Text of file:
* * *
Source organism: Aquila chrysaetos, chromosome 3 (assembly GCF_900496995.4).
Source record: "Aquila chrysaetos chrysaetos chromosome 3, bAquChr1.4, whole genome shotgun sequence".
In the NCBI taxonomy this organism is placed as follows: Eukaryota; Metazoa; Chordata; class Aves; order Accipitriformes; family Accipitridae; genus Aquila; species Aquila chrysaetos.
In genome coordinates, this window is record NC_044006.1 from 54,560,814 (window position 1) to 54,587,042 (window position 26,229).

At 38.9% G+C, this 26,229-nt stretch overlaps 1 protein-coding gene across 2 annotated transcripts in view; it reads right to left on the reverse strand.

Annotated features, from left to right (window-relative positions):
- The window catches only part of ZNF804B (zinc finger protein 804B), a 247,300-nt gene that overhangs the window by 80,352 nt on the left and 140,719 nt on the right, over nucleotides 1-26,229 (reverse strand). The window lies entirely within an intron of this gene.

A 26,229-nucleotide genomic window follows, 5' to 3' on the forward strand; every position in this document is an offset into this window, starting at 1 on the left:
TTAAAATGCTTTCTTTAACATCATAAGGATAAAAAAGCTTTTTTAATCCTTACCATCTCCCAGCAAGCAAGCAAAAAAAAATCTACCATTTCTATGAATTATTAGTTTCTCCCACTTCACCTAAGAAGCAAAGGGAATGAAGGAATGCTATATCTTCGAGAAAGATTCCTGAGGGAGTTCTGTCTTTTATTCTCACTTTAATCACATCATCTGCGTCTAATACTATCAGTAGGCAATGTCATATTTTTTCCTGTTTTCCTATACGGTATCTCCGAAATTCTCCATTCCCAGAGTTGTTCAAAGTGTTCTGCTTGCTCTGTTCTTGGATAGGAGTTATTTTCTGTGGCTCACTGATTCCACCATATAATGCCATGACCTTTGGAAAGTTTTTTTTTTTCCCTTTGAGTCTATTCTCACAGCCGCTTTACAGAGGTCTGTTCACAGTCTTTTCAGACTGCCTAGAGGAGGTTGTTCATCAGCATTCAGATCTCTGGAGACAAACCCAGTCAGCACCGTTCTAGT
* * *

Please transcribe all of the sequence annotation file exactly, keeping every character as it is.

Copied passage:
Source organism: Aquila chrysaetos, chromosome 3 (assembly GCF_900496995.4).
Source record: "Aquila chrysaetos chrysaetos chromosome 3, bAquChr1.4, whole genome shotgun sequence".
In the NCBI taxonomy this organism is placed as follows: Eukaryota; Metazoa; Chordata; class Aves; order Accipitriformes; family Accipitridae; genus Aquila; species Aquila chrysaetos.
In genome coordinates, this window is record NC_044006.1 from 54,560,814 (window position 1) to 54,587,042 (window position 26,229).

At 38.9% G+C, this 26,229-nt stretch overlaps 1 protein-coding gene across 2 annotated transcripts in view; it reads right to left on the reverse strand.

Annotated features, from left to right (window-relative positions):
- The window catches only part of ZNF804B (zinc finger protein 804B), a 247,300-nt gene that overhangs the window by 80,352 nt on the left and 140,719 nt on the right, over nucleotides 1-26,229 (reverse strand). The window lies entirely within an intron of this gene.

A 26,229-nucleotide genomic window follows, 5' to 3' on the forward strand; every position in this document is an offset into this window, starting at 1 on the left:
TTAAAATGCTTTCTTTAACATCATAAGGATAAAAAAGCTTTTTTAATCCTTACCATCTCCCAGCAAGCAAGCAAAAAAAAATCTACCATTTCTATGAATTATTAGTTTCTCCCACTTCACCTAAGAAGCAAAGGGAATGAAGGAATGCTATATCTTCGAGAAAGATTCCTGAGGGAGTTCTGTCTTTTATTCTCACTTTAATCACATCATCTGCGTCTAATACTATCAGTAGGCAATGTCATATTTTTTCCTGTTTTCCTATACGGTATCTCCGAAATTCTCCATTCCCAGAGTTGTTCAAAGTGTTCTGCTTGCTCTGTTCTTGGATAGGAGTTATTTTCTGTGGCTCACTGATTCCACCATATAATGCCATGACCTTTGGAAAGTTTTTTTTTTTCCCTTTGAGTCTATTCTCACAGCCGCTTTACAGAGGTCTGTTCACAGTCTTTTCAGACTGCCTAGAGGAGGTTGTTCATCAGCATTCAGATCTCTGGAGACAAACCCAGTCAGCACCGTTCTAGT